Breaking the RTW Fast

My “RTW fast” lasted until May 12. Then I binged. Sort of.

The idea behind a RTW fast is to refrain from buying any ready-to-wear clothing except for lingerie, hosiery, shoes, and belts, and garments that you’re required to wear for some reason, such as a work uniform or a bridesmaid’s dress.

I thought this would be a great challenge to up my game and to force me to sew a few projects to stretch my abilities, such as jeans and a suit. So I signed up.

And then I hit a bad combination of vacation, poor packing decisions and unseasonable weather. It was much colder in Kentucky last week than it should have been. I mean, 20-30 degrees colder. It was also rainy. And I did not pack a raincoat.

I suffered through the first day of vacation, shivering under me-made tops and sweaters. On the second day, I caved in. We were headed to Churchill Downs to watch the horse races, which normally calls for an outfit like this:

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“Run for the Roses” dress, pattern is Tunic Dress with Lace from “Happy Homemade Sew Chic”

It was 50 degrees and drizzly. I ended up looking like this:

Churchill Downs
(Look away from this hideous jacket – focus on the mint julep instead.)

I had a mint julep anyway and ended the day up about $4.

I bought this hideous Army green jacket at J.C. Penney. I had tried to buy a jacket at any of the independent downtown Louisville clothing stores, but all they all only had summer clothes on offer. The morning of the races I Googled “shopping mall near me” and drove 15 minutes to a suburban sprawl shopping center.

I hadn’t been to a mall in a few years, and I hadn’t been to a J.C. Penney since… who knows? My mother gave me a gift certificate once, many years ago, and I spent it on socks, underwear and undershirts for me and my husband.

Anyway… the pickings were slim. It took me 10 minutes to hunt down a saleswoman, and she had no idea where I might find a raincoat or jacket. I figured my best chance was the sale rack, where bereft out-of-season clothes hung in a jumbled display.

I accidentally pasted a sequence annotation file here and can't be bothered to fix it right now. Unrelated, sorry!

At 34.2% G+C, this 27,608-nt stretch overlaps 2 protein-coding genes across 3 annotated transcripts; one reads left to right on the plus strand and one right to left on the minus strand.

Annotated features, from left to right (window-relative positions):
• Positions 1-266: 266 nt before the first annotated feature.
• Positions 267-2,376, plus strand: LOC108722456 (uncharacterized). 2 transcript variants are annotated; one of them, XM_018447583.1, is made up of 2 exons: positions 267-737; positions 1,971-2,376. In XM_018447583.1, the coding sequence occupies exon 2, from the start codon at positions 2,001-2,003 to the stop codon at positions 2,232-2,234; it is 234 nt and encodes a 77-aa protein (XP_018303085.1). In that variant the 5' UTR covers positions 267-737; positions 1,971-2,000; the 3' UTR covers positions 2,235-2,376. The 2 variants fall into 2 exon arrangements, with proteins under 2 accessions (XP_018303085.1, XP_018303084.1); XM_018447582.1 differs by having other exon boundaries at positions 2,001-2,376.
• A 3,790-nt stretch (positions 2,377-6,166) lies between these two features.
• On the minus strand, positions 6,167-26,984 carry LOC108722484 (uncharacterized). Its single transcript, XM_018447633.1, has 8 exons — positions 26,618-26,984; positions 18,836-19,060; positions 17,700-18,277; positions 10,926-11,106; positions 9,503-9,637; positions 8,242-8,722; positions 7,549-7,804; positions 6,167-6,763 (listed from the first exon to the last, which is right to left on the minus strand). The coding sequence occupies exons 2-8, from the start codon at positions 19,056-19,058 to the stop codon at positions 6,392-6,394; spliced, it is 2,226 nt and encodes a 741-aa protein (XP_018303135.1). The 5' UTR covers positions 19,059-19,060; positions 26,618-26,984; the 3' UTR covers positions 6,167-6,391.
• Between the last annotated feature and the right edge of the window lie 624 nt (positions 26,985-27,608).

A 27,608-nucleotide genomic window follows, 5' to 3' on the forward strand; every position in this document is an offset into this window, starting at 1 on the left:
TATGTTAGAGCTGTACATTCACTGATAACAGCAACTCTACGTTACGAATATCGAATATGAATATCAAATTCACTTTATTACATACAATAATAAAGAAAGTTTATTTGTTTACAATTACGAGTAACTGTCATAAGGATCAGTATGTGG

This jacket was literally the only thing for sale that would be warm enough and remotely fit me. It originally cost $64 but was marked down to $28.79. It had nice heavy copper zippers and some quality details like zippered double-welt pockets and proper facings, but only half of the snaps on the placket would snap and some of the topstitching was wonky. 100% cotton, made in China. Oh well. I cursed myself yet again for not bringing a coat, but I resigned myself to buying it and prepared to leave.

And then it happened. What happens to lots of people when they go shopping, I imagine.

The lure of cheap, fast fashion took hold.

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Shopping – grab it all!

I browsed the rest of the sale rack and identified other “bargains”:

  • A black V-neck sweater in a cotton-rayon-nylon blend, made in Indonesia. I already had packed a me-made black cardigan for the trip, but I thought I also might need this heavier pull-on style. Originally $32, marked down to $7.99.
  • A black lightweight nylon and mesh windbreaker, made in China. I convinced myself that since the Army green jacket was on the heavier side, I might also need a lightweight jacket for warmer rainy days on this trip. Originally $54, marked down to $26.99.

I drifted to another sale rack and started looking at tops and pants because, well, everything was so cheap. Then I remembered that I didn’t need anything else. Then I remembered I was trying not to buy RTW, especially cheap, foreign-made fast fashion. I slunk off to the register instead. In all, I spent maybe 5 minutes choosing, trying on, and deciding to buy these garments.

The black sweater was probably a good buy – it fits well and the fabric seems nice (we’ll see how it washes and wears over time). I wore it a few times on vacation because it remained chilly and my me-made cardigan was pretty lightweight.

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RTW sweater of shame, worn with a me-made Maria Denmark Yasmin Yoke Skirt

The windbreaker is really a sad thing. I’m sure I will wear it, someday. But I did not need it and I should not have bought it. Because I sew my own clothes, I have certain… let’s say… standards. While my me-made apparel is not perfect, I would never do something like this:

 

Yep, that’s a serged seam in the center of the hood that can be seen from the right side if the hood is worn down. The edge of the hood was serged with exposed threads instead of a clean turn-and-topstitch finish. Seriously. How hard would it have been to draft a flat-fell for that one seam and properly finish the edge? Also, the elastic was inserted into cuff  by sandwiching it into a turn-and-topstitch cuff that was serged closed, instead of inserting the elastic into a casing so that the edge is clean. You can see not only the serging from the right side, but also the edge of the elastic!

I would like to know what goes into these fast-fashion RTW designs. Yes, they are meant to be cheap and quick, but how much cheaper and quicker is it to do something so crappy vs. something decent? Without these two gross finishes, this would be a nice little jacket instead of an embarrassment.